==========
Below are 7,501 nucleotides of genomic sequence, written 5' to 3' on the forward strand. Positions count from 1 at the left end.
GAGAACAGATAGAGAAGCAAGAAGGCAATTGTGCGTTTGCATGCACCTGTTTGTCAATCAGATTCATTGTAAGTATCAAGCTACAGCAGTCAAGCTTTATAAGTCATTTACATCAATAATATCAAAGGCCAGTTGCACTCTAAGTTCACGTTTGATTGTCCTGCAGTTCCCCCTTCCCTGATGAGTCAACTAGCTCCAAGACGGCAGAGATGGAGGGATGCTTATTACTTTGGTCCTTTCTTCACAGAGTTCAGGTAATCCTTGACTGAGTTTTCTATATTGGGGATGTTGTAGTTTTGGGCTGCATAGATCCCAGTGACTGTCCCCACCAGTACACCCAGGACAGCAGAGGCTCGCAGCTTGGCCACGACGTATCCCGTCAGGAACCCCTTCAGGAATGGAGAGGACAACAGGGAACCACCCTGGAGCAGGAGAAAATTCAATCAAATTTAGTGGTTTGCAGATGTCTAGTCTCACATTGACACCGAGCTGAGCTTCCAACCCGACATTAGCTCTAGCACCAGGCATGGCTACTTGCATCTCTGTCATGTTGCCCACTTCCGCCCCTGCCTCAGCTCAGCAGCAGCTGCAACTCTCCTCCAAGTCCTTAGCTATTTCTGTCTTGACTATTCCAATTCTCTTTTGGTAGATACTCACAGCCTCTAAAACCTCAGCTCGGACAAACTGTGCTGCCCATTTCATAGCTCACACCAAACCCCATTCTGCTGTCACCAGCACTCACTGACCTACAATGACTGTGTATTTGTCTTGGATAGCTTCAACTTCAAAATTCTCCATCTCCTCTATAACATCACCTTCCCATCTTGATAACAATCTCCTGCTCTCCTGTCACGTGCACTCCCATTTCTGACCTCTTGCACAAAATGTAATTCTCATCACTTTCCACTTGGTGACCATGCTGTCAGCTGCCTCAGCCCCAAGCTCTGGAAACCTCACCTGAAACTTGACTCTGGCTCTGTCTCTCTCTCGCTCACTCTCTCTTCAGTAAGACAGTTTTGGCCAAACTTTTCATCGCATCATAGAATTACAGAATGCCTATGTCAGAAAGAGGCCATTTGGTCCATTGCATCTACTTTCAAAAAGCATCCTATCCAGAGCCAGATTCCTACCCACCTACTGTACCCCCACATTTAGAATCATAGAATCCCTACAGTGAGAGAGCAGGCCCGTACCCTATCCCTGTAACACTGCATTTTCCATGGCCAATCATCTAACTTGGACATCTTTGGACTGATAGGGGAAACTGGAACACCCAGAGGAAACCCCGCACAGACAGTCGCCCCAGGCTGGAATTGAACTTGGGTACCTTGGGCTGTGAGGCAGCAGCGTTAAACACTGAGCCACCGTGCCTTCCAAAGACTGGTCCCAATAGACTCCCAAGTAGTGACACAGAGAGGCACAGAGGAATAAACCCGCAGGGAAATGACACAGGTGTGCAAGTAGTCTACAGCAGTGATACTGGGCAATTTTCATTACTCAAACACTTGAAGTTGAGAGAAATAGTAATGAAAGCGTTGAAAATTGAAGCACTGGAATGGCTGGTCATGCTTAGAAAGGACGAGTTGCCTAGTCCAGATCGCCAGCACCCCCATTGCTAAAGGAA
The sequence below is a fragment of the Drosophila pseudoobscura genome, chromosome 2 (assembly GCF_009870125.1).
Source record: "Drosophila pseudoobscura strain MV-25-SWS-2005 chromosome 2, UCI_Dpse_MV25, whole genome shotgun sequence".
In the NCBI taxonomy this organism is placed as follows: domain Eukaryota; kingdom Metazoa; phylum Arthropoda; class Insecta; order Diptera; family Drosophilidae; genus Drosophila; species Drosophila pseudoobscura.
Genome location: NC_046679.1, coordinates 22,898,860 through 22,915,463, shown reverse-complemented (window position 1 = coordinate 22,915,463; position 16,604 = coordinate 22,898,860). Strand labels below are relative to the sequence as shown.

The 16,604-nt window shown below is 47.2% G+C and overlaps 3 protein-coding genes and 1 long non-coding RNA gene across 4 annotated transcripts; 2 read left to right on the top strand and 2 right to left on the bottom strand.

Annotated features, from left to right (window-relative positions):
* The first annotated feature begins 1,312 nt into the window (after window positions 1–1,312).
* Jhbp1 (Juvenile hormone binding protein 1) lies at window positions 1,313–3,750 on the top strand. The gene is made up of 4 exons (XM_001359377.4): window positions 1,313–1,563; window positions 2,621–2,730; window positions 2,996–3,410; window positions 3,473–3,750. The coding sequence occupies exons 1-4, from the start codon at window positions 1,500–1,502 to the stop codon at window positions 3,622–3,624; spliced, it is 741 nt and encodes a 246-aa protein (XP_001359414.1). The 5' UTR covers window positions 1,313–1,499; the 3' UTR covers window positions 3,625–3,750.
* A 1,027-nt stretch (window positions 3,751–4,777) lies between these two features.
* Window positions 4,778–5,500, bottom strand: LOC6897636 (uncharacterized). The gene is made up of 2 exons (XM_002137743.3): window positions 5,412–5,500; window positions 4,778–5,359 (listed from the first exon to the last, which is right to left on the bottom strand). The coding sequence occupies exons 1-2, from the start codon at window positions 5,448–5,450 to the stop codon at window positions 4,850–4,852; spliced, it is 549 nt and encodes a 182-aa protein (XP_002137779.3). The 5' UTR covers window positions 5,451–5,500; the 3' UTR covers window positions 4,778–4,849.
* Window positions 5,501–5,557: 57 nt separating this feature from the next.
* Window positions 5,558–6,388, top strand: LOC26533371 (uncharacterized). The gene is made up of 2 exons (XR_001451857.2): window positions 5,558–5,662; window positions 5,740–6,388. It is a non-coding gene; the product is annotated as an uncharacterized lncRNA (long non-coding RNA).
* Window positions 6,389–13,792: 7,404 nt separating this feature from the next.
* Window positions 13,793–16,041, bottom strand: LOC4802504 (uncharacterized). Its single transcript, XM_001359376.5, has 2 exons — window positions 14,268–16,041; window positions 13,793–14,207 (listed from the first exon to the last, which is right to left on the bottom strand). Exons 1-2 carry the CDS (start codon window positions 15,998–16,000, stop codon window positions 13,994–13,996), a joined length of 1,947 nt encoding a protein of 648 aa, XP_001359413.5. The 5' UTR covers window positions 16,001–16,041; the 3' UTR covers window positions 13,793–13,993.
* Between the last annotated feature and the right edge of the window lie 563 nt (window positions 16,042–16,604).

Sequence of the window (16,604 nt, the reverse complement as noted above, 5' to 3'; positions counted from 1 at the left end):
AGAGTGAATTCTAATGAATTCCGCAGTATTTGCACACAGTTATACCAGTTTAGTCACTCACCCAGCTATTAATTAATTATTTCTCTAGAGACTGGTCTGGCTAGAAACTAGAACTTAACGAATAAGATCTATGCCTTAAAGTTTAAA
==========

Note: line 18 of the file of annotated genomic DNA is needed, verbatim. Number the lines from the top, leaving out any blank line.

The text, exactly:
Sequence of the window (16,604 nt, the reverse complement as noted above, 5' to 3'; positions counted from 1 at the left end):